Handling long-running background tasks in Drupal 7

In my previous post, I discussed how to import a large dataset into Drupal via Drush's batch API. In this blog post, I'll cover how to create background tasks in Drupal 7 that will take long amounts of time to finish.

Why would you ever want that?

If you have a task that must occur regularly, but will take a long amount of time to complete, the cron queue might be a good solution. For instance, if you have a lot of nodes that need to stay synchronized with a remote dataset, you might want to synchronize a large portion of them during a cron run, but would like your other cron tasks to complete in a timely manner.

Drupal provides an easy interface to adding such long-running background tasks via hook_cron_queue_info() and hook_cron().

Implement hook_cron()

hook_cron() is run everytime the drupal cron job is run. However, it is not very well suited to longer running tasks since it runs them sequentially. To avoid holding up the other cron job tasks, we'll need to create an item in the DrupalQueue.

  function mymodule_cron() {
    // ...
    // get dataset to work on
    // ...
 
    $queue = DrupalQueue::get("resync");
    foreach ($dataset as $data) {
      $queue->createItem($data);
    }
  }

Now on every cron run, we'll insert a bunch of items in our queue to process. Let's go ahead and let Drupal know what to do for each queue's item.

  function mymodule_cron_queue_info() {
    $queues['resync'] = array (
      'worker callback' => 'mymodule_resync_item',
      'time' => 180,    // Time, in seconds, to let this process run [Optional]
    );
  }
 
  function mymodule_resync_item($data) {
    // ...
    // Code to resync data here
    // ...
  }

With just those three methods you have created background tasks that will not hold up the normal cron job tasks! It is worth noting that you don't have to enter these queue items via hook_cron(), but could add them during some other time. You might create the queue items on node creation or deletion, for instance.

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Have a look at the Ultimate Cron module (which uses Progress and Background Process). It allows quite fine-grained control of cron, which helps with site performance in general.


The real fun starts when you want those same processes to be run manually (so through the Batch API) and automatically (so through cron). This forum post explains how to do this:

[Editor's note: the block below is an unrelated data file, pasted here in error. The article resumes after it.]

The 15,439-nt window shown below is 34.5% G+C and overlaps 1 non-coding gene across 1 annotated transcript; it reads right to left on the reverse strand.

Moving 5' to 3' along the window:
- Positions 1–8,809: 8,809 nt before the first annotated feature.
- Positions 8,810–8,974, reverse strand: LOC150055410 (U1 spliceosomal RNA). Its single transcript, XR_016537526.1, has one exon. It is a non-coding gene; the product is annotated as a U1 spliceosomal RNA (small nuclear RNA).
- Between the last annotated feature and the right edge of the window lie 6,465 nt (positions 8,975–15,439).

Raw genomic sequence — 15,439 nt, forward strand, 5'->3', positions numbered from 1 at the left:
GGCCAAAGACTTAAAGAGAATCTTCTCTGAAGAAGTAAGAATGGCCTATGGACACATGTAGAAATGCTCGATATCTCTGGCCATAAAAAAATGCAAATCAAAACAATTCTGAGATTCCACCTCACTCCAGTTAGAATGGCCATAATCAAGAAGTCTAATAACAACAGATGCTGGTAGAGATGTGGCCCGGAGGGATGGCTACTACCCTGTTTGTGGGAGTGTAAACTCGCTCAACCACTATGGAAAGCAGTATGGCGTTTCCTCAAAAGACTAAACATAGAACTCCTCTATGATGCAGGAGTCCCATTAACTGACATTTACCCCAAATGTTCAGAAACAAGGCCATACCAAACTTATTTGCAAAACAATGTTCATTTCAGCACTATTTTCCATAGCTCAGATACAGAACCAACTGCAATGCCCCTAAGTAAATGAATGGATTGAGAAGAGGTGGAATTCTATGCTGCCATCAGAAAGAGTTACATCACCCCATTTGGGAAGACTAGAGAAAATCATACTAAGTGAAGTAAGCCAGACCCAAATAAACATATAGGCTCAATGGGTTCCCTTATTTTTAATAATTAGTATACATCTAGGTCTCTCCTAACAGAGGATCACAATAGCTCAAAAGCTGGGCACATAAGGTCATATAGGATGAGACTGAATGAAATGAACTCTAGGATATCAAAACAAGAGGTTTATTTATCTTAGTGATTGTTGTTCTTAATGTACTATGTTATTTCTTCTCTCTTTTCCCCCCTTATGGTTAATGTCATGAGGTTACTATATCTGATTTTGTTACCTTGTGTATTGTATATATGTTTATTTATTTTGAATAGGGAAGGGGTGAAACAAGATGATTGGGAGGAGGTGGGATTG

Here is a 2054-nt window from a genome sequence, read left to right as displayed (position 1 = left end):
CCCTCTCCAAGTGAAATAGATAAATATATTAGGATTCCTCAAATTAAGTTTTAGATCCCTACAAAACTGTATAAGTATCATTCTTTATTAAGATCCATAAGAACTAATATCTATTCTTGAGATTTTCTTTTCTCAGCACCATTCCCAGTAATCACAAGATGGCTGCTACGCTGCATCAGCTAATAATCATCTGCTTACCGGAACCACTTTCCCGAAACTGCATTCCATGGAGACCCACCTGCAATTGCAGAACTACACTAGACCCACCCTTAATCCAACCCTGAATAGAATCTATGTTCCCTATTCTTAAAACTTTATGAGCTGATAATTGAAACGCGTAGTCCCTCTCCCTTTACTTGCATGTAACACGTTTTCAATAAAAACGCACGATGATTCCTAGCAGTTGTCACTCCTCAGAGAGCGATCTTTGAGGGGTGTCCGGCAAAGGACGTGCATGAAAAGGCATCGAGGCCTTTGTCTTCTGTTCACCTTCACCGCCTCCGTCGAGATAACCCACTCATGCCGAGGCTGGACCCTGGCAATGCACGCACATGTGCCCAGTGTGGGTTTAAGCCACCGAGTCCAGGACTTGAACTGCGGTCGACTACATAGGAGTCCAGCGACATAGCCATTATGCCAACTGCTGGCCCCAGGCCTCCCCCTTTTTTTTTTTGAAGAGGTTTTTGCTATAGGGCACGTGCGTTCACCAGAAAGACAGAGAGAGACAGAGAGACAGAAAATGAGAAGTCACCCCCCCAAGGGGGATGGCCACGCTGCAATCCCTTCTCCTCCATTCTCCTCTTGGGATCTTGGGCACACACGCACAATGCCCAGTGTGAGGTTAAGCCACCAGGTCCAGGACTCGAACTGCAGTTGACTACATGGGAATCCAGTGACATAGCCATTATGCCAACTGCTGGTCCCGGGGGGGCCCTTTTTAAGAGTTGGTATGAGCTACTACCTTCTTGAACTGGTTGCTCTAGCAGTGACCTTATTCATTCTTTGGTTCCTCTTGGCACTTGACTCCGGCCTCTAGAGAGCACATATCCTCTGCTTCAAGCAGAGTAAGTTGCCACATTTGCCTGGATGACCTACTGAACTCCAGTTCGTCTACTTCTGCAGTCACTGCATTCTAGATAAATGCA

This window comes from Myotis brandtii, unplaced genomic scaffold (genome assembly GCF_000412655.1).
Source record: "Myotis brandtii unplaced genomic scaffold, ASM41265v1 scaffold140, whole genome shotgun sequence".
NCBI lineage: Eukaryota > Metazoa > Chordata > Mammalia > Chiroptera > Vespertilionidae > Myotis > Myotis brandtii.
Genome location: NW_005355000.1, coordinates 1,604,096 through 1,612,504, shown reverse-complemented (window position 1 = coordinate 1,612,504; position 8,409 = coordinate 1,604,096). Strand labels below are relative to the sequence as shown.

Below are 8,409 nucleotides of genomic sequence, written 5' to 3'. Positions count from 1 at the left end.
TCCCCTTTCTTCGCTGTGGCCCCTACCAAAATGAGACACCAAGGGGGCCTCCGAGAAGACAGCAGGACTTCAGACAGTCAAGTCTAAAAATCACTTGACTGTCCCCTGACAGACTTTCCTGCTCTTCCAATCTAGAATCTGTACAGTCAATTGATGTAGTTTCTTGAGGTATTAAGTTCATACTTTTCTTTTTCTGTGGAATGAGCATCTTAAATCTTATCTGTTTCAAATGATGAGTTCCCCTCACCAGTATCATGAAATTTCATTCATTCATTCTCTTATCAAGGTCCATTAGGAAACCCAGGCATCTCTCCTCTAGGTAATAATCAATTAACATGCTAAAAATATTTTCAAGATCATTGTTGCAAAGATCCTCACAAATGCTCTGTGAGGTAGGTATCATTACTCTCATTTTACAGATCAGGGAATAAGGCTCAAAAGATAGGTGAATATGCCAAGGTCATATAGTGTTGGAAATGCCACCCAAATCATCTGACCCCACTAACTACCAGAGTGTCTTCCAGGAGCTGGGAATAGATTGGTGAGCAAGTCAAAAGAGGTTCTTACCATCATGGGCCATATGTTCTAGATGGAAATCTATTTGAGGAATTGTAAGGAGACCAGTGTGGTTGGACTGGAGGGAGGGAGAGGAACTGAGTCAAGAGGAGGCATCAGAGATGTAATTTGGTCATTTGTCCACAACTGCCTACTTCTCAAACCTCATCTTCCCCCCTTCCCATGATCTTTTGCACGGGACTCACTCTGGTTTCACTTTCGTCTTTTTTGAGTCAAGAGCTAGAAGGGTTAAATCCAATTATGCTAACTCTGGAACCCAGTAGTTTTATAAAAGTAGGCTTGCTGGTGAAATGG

http://drupal.org/node/988192#comment-3847954

Although it's heavily D6-oriented, it should be possible to immediately take this to D7 as well. The result is a technique with which you can make some pretty awesome stuff.


Even when using the queue, the execution time of cron.php is unchanged. Seems like the queue is executed during the request to cron.php... Which defeats the whole purpose.


hello i use the same structure as you use at this sample but its not working and i dont get it why. here is the code :

function MODULENAME_cron() {
$nodes=expired_nodes('type'); //a function that fetch the nodes id array i want
  $queue = DrupalQueue::get('update_node');
  foreach ($nodes as $row) {
    $queue->createItem($row);
  }
  drupal_flush_all_caches();
}
 
function MODULENAME_cron_queue_info() {
  $queues['update_node'] = array(
    'worker callback' => 'MODULENAME_callback',
    'time' => 30, // time in second for each worker
  );
  return $queues;
}
 
function MODULENAME_callback($data){
      foreach ($data as $row) {
db_insert('field_data_field_SOMENAME')
  ->fields(array(
    'entity_type' => 'node',
    'bundle' => 'event',
    'entity_id'=>$row,
    'revision_id'=>$row,
    'language'=>'und',
    'delta'=>0,
    'field_other_tid'=>196,
  ))
  ->execute();
db_insert('field_revision_field_SOMENAME')
  ->fields(array(
    'entity_type' => 'node',
    'bundle' => 'event',
    'entity_id'=>$row,
    'revision_id'=>$row,
    'language'=>'und',
    'delta'=>0,
    'field_other_tid'=>196,
  ))
    ->execute();
  }
}


I used the code and I believe that flushing the caches also clears the queue. Perhaps flush the caches before adding to the queue? I was running into the same problem but it went away after I removed that particular line.


Thanks for the great blog. I did find one small error in your code. mymodule_cron_queue_info must return $queues.

  function mymodule_cron_queue_info() {
    $queues['resync'] = array (
      'worker callback' => 'mymodule_resync_item',
      'time' => 180,    // Time, in seconds, to let this process run [Optional]
    );
    return $queues;
  }

About the Author

Chris Svajlenka, Senior Developer

Chris is a web developer with many years of experience developing web applications. PHP is his go-to language, with experience with others such as Ruby and Python. He has provided systems administration to large organizations and enjoys hunting down bugs in code.

Chris enjoys a love of documentaries with an emphasis on nature, the cosmos and sustainable business practices. He also has a love for plants, gardening and a fine IPA.

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